The best surgeons’ treatment for an athlete’s broken ankle
The Sonoma FibuLock™ pin is a cutting edge, minimally-invasive treatment for ankle fractures. This implant can get patients back to activity faster with less pain and skin issues than traditional surgical plates because the FibuLock™ Pin rests within the bone instead of on the bone surface.
The FibuLock™ pin is inserted into the bone through a tiny incision. Once inside the bone, the pin acts like an internal splint to stabilize the fracture during healing. This is quite different from plates that are attached to the top of the bone with screws and can often be felt through the skin.
About 20% of plate patients have a second surgery to have their plates removed due to discomfort under the skin (Study by Johan H. Pot, 2011) . After removal, the patients require additional weeks of rehabilitation. The FibuLock™ pin generally does not need to be removed after healing, which eliminates the need for additional surgery and the resulting rehabilitation.
Ankle plates have been used for decades to repair fractured ankles. Plates usually heal the fractured bone, but are fairly invasive. Typically, a 4-inch to 6-inch incision is required, and the blood-supplying surface of the bone is stripped away to prepare for the plate. This surgical trauma slows down healing-time. In addition, plates rest just under the skin and patients commonly complain about pain from when the plate contacts their footwear or accidentally gets hit during sports or daily activities.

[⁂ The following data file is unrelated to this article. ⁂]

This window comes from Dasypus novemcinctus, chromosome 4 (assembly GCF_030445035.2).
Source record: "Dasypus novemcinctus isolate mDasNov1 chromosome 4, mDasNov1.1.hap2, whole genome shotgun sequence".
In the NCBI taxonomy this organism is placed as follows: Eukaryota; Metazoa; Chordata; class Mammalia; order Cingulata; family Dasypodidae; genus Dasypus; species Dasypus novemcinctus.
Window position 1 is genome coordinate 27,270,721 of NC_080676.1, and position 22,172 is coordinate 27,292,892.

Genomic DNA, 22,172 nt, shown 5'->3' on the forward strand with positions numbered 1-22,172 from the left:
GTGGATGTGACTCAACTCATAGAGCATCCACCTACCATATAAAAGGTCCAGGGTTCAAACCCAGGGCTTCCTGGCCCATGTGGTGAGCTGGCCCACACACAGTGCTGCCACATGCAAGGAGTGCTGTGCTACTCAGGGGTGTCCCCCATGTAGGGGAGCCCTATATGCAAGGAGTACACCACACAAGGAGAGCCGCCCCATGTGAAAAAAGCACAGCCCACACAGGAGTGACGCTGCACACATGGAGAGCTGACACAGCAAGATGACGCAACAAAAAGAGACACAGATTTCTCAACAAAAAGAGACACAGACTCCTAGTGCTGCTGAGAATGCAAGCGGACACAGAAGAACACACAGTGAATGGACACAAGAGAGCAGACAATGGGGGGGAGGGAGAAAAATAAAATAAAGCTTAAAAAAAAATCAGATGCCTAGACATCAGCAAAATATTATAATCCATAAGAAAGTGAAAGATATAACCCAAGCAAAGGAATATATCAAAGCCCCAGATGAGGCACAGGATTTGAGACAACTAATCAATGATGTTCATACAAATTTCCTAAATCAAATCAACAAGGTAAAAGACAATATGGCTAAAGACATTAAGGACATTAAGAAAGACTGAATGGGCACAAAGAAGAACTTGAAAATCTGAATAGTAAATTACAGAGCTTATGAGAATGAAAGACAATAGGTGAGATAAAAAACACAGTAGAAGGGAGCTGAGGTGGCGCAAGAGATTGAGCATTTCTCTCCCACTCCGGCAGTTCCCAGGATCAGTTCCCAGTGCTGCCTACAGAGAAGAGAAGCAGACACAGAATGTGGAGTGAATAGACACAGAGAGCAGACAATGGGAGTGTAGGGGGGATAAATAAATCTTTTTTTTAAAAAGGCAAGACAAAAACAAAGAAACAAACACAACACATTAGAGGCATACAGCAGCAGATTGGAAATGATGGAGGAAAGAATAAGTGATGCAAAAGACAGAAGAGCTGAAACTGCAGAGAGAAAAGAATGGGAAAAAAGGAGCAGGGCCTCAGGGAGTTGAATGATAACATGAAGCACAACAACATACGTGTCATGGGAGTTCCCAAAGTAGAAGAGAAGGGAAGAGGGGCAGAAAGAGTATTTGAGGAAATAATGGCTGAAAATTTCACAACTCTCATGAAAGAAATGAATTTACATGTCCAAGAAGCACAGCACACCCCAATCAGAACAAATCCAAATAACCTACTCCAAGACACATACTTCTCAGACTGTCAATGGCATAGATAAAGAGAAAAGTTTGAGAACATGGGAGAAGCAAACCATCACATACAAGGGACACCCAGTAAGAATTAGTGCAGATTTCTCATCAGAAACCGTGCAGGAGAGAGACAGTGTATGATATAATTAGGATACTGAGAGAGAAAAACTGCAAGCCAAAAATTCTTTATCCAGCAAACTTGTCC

A more serious complication of fixing an ankle fracture with a plate is the risk of infection due to the large incision. This infection risk increases for patients with difficulty healing due to issues such as diabetes, being overweight or smoking.
FibuLock™ Saves the Skin
Scars from large incisions are not attractive and are generally not harmful, but a wound infection can be.
Wounds from large incisions are more difficult to keep clean in foot and ankle surgeries than other parts of the body. Unfortunately, a wound infection can lead to some very serious complications including amputation in rare circumstances. The small incisions used for the FibuLock™ pin should reduce the probability of an incision infection.